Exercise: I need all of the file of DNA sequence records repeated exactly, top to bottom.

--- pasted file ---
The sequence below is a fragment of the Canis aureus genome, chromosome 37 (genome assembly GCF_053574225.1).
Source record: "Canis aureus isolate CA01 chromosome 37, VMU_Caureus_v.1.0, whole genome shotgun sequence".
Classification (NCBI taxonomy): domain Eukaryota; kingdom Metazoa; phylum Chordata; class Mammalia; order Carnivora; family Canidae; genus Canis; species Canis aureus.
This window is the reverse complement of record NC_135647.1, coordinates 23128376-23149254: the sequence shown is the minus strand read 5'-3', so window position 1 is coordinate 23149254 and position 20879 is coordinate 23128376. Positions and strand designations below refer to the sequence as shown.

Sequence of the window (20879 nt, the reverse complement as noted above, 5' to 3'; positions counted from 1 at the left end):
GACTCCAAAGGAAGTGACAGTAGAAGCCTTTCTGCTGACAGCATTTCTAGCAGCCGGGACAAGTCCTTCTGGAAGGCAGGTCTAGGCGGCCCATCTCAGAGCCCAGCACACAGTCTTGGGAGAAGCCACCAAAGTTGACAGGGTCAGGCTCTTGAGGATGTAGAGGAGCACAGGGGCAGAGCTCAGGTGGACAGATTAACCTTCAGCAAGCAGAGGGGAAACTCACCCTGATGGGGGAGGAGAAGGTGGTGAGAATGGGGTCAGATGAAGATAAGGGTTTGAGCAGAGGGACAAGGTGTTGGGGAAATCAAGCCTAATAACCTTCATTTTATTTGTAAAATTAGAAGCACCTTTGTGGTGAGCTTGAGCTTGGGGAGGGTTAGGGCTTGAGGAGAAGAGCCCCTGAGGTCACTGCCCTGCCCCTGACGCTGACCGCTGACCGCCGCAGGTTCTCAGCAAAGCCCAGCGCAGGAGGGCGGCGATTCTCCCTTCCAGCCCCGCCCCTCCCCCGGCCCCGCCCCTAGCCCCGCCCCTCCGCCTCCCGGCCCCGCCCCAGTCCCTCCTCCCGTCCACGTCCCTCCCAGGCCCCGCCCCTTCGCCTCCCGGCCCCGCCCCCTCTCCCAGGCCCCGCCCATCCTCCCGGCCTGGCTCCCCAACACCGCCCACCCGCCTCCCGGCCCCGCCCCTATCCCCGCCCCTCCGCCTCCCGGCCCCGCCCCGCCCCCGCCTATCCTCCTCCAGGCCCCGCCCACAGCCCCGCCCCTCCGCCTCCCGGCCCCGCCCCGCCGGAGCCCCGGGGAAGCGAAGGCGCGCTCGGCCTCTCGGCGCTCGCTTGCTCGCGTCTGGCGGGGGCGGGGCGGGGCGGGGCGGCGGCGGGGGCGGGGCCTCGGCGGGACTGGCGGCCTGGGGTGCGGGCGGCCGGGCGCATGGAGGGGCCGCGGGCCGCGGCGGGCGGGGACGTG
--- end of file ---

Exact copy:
The sequence below is a fragment of the Canis aureus genome, chromosome 37 (genome assembly GCF_053574225.1).
Source record: "Canis aureus isolate CA01 chromosome 37, VMU_Caureus_v.1.0, whole genome shotgun sequence".
Classification (NCBI taxonomy): domain Eukaryota; kingdom Metazoa; phylum Chordata; class Mammalia; order Carnivora; family Canidae; genus Canis; species Canis aureus.
This window is the reverse complement of record NC_135647.1, coordinates 23128376-23149254: the sequence shown is the minus strand read 5'-3', so window position 1 is coordinate 23149254 and position 20879 is coordinate 23128376. Positions and strand designations below refer to the sequence as shown.

Sequence of the window (20879 nt, the reverse complement as noted above, 5' to 3'; positions counted from 1 at the left end):
GACTCCAAAGGAAGTGACAGTAGAAGCCTTTCTGCTGACAGCATTTCTAGCAGCCGGGACAAGTCCTTCTGGAAGGCAGGTCTAGGCGGCCCATCTCAGAGCCCAGCACACAGTCTTGGGAGAAGCCACCAAAGTTGACAGGGTCAGGCTCTTGAGGATGTAGAGGAGCACAGGGGCAGAGCTCAGGTGGACAGATTAACCTTCAGCAAGCAGAGGGGAAACTCACCCTGATGGGGGAGGAGAAGGTGGTGAGAATGGGGTCAGATGAAGATAAGGGTTTGAGCAGAGGGACAAGGTGTTGGGGAAATCAAGCCTAATAACCTTCATTTTATTTGTAAAATTAGAAGCACCTTTGTGGTGAGCTTGAGCTTGGGGAGGGTTAGGGCTTGAGGAGAAGAGCCCCTGAGGTCACTGCCCTGCCCCTGACGCTGACCGCTGACCGCCGCAGGTTCTCAGCAAAGCCCAGCGCAGGAGGGCGGCGATTCTCCCTTCCAGCCCCGCCCCTCCCCCGGCCCCGCCCCTAGCCCCGCCCCTCCGCCTCCCGGCCCCGCCCCAGTCCCTCCTCCCGTCCACGTCCCTCCCAGGCCCCGCCCCTTCGCCTCCCGGCCCCGCCCCCTCTCCCAGGCCCCGCCCATCCTCCCGGCCTGGCTCCCCAACACCGCCCACCCGCCTCCCGGCCCCGCCCCTATCCCCGCCCCTCCGCCTCCCGGCCCCGCCCCGCCCCCGCCTATCCTCCTCCAGGCCCCGCCCACAGCCCCGCCCCTCCGCCTCCCGGCCCCGCCCCGCCGGAGCCCCGGGGAAGCGAAGGCGCGCTCGGCCTCTCGGCGCTCGCTTGCTCGCGTCTGGCGGGGGCGGGGCGGGGCGGGGCGGCGGCGGGGGCGGGGCCTCGGCGGGACTGGCGGCCTGGGGTGCGGGCGGCCGGGCGCATGGAGGGGCCGCGGGCCGCGGCGGGCGGGGACGTG